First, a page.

C Magazine


Issue 136

to the archive
by Jeremy Dutcher

to the archive is part visual score, part road map. It describes the formation of my most recent work, Wolastoqiyik Lintuwakonawa, which reinterprets 20th-century field recordings of the Wolastoqiyik. The journey of this visual piece begins in Tobique (Neqotkuk) First Nation, on the banks of the Wolastoq river. The shapes, words and colours describe the journey that follows. Drawing inspiration from John Cage’s Aria (1958), shapes and colours replace common black note notation. It concludes on the steps of the Canadian Museum of History, where this archive is housed. Sing along. Return the knowledge to the people.

to the archive


Where the two rivers meet

Eliyay (as I go)


Eliyay (as I go)

Other side of Kepek

Elakomkwik (Algonquin)
These are our relatives

Essuwonike (let’s trade)

Kani-lintuwakonol (old songs)

I dance.

The piece is a reflection of the journey to access archival material of the Wolastoqiyik (Maliseet people) from the Museum of Canadian History on the unceded territories of the Algonquin people. We continue to assert our identity and work to reclaim the cultural knowledge that is institutionally held; bridges from past to future.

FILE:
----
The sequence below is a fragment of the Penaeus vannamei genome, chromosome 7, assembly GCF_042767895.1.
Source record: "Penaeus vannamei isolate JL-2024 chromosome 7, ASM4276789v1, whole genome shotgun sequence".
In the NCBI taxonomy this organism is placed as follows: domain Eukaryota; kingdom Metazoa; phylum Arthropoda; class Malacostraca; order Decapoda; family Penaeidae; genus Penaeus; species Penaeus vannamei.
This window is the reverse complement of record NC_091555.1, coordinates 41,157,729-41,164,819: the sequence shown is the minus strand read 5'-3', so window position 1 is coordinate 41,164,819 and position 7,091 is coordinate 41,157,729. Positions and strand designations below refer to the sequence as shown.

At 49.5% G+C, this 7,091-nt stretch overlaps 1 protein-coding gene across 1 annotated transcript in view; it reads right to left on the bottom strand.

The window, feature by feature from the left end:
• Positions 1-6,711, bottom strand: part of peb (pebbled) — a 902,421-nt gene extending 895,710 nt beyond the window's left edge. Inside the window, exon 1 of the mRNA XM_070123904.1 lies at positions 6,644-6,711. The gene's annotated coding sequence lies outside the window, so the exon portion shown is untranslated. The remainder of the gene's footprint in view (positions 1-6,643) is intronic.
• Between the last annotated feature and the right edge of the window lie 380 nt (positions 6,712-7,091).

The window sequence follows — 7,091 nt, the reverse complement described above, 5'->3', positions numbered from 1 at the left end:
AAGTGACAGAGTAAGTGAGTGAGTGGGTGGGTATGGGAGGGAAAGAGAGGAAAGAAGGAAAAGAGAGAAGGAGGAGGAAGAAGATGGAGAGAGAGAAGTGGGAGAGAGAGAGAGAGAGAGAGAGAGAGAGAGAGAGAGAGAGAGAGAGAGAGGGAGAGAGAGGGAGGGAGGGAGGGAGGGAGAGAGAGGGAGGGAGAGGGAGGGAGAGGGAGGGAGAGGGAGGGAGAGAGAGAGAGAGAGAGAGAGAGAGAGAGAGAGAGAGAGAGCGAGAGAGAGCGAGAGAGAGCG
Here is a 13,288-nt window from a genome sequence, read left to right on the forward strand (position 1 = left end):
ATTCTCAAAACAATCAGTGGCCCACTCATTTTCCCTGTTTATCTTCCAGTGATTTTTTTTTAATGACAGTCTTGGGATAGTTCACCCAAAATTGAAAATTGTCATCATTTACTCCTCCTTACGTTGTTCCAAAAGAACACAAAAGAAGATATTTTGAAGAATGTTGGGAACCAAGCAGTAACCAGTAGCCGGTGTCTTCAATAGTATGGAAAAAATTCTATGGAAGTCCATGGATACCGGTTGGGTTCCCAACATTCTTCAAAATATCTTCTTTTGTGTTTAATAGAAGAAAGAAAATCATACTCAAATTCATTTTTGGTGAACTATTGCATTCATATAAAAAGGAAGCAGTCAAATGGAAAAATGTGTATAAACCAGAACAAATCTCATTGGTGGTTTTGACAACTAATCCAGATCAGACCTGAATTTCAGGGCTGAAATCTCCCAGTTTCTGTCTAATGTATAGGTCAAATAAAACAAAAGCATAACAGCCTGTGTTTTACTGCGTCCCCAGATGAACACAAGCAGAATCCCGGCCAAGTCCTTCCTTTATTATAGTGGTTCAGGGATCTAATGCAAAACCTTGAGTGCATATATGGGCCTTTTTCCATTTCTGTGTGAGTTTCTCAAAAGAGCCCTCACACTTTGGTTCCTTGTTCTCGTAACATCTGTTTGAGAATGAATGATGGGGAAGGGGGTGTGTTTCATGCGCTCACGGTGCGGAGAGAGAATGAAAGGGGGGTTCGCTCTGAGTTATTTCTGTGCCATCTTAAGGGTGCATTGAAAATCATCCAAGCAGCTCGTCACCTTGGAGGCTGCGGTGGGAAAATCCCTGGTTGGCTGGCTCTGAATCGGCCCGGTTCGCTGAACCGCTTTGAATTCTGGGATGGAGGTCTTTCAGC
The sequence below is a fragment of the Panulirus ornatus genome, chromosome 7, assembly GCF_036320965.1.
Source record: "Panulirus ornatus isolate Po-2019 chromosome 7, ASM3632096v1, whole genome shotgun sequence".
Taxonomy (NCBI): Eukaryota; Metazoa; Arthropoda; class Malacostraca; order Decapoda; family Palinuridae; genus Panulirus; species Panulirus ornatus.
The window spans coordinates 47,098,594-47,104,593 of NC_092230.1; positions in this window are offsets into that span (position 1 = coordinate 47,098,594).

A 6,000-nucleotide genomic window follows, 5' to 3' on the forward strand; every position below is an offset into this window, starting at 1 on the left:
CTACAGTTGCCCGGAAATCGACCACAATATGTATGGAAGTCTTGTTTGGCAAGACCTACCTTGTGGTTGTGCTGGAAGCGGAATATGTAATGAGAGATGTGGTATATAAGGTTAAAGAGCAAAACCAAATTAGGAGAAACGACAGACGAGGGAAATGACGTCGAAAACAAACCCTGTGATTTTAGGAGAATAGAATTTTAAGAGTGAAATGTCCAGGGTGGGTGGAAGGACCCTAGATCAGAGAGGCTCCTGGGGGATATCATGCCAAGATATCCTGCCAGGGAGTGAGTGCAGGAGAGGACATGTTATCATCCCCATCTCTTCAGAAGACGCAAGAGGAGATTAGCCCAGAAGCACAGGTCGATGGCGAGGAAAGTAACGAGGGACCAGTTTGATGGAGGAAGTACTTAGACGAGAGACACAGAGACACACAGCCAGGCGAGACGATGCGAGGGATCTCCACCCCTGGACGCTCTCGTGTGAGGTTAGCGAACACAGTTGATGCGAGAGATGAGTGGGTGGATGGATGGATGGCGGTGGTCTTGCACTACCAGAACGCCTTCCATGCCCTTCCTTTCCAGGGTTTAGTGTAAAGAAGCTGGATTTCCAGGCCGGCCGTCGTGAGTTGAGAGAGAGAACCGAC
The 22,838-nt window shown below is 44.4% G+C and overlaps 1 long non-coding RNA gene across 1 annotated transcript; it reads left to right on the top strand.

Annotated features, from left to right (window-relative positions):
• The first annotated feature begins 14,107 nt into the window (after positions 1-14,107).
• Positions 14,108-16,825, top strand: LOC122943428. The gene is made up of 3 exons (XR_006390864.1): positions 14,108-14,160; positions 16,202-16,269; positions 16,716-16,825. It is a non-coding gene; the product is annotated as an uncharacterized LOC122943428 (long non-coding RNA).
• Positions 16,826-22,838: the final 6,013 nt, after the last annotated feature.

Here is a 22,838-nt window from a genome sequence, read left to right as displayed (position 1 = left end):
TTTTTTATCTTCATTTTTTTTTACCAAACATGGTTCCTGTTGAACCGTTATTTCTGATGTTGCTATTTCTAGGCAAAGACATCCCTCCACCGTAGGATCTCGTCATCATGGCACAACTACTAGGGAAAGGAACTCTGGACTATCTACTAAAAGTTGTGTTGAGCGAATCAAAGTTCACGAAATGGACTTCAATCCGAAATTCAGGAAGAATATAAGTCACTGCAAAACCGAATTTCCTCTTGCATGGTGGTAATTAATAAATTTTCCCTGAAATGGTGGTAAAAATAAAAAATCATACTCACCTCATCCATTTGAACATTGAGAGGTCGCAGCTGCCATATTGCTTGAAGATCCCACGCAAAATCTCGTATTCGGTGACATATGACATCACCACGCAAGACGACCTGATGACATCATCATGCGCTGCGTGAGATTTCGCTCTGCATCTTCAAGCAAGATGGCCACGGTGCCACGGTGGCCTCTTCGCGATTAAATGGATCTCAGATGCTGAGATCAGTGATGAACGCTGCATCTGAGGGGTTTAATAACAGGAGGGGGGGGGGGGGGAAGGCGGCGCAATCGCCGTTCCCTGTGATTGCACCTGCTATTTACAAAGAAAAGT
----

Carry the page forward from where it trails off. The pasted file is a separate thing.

Neqotkuk — Tobique/ Where the two rivers meet
Eliyay — As I go
Elakomkwik — Algonquin
Essuwonike — Let’s trade
Kani-lintuwakonol — Old songs

Instructions for performance:

This score is to be rendered in an acoustically sound space. Renderers are encouraged to perform it first privately, followed by a public iteration; notice the difference. Renderers are encouraged to move in ways they see fit. Shapes indicate movement – vocal/physical. The colours indicate the qualities of the voice. Their distinctiveness is essential. Repeat as needed.